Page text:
These are canny recruitments of a modern prophet who can read the signs of his multicultural and generally more tolerant times. It’s a world Carnley is keen to engage.
He believes that this is the difference between a sect and a church; the sect defines itself ever against a world it condemns – “I see that certainly in pockets in Sydney” – whereas the church connects with the world in order to transform it.
He has been criticised for placing what he believes to be right ahead of church unity. He has no regrets: “If there’s a tension, you’ve got to do what is right and that will be best for the unity of the church in the end. Like the ordination of women: You might say, `Let’s not do anything for a while until everyone agrees’ but that wouldn’t have produced unity … It would have exploded had we not moved.”
The revelation on the dirt road – that there is more to the universe than the material world – continues to underpin Carnley’s political views. In his inauguration address, Carnley quoted Vaclav Havel as saying that Marxism was wrong to assume that if you get the outward physical circumstances of human life right, that right morality, human relationships and culture would follow.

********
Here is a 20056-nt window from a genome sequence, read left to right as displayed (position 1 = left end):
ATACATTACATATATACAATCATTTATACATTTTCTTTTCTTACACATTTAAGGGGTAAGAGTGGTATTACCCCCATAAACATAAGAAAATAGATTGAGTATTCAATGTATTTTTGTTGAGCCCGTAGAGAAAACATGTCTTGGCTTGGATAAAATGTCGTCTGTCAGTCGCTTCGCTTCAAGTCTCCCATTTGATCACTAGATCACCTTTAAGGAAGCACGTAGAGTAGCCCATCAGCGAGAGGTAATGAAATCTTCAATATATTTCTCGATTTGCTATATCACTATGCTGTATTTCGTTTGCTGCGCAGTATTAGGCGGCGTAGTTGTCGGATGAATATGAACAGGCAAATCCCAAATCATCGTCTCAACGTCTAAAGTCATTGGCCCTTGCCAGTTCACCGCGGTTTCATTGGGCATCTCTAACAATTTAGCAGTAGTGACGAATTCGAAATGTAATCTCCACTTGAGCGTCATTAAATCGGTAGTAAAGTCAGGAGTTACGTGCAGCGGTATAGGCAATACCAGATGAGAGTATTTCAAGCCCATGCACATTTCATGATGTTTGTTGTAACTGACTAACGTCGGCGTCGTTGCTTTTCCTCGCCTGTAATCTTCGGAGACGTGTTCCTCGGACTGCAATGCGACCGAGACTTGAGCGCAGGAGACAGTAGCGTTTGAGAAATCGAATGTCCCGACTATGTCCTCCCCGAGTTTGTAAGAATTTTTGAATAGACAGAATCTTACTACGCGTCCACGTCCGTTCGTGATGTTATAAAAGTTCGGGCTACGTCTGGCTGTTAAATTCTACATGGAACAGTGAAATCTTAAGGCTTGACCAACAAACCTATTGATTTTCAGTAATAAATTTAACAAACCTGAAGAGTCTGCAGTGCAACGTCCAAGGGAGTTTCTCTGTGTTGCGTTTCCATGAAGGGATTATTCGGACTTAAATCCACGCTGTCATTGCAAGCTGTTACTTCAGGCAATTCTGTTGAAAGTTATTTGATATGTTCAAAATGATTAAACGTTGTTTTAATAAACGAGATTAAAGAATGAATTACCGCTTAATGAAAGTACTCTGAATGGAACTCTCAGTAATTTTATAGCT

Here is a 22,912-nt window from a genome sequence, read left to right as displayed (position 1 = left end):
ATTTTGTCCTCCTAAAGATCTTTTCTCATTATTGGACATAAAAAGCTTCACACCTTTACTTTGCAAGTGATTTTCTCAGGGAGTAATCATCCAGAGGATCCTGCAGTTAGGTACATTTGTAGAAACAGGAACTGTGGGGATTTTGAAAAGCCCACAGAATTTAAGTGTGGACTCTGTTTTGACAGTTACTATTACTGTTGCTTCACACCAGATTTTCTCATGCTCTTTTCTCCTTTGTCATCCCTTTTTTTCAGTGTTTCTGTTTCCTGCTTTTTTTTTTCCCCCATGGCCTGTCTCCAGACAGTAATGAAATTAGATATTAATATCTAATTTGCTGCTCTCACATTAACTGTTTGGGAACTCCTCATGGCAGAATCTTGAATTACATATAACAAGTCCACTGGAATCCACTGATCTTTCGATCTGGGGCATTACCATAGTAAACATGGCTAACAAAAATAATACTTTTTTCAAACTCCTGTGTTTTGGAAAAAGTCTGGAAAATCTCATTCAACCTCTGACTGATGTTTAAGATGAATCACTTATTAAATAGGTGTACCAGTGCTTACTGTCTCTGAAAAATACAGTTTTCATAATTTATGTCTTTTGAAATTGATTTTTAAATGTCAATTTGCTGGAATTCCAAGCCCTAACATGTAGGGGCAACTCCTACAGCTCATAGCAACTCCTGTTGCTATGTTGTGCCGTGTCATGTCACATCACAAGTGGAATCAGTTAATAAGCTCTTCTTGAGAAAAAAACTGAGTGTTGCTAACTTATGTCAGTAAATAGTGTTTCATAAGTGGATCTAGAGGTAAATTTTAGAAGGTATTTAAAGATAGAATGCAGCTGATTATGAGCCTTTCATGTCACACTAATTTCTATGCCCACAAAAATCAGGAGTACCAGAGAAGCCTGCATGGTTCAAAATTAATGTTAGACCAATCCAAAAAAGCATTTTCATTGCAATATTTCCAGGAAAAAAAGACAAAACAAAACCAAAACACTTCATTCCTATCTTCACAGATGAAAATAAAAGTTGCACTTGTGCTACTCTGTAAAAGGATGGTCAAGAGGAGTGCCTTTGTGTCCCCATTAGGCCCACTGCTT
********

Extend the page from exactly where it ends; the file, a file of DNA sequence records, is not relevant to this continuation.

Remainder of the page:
Carnley pointed out that it is now the West that needs disabusing of this idea. “In a curious inversion of dialectical materialism, we hear … that if we can get the economy right, then everything else will fall happily into place. Thus, Aborigines are told that what they need is housing and health services and all will be well .. .
“But something else is missing, something to do with consciousness: right fundamental attitudes, generosity of spirit, an open preparedness to acknowledge and honor the original custodianship of the land, and to own the many injustices of dispossession; in a word, spirituality is the essential nub of the matter.”
It is not a popular view in the corridors of power. But it has ever been the fate of the prophet to foresee what should happen long before people are ready to make it so.
First published in The Age.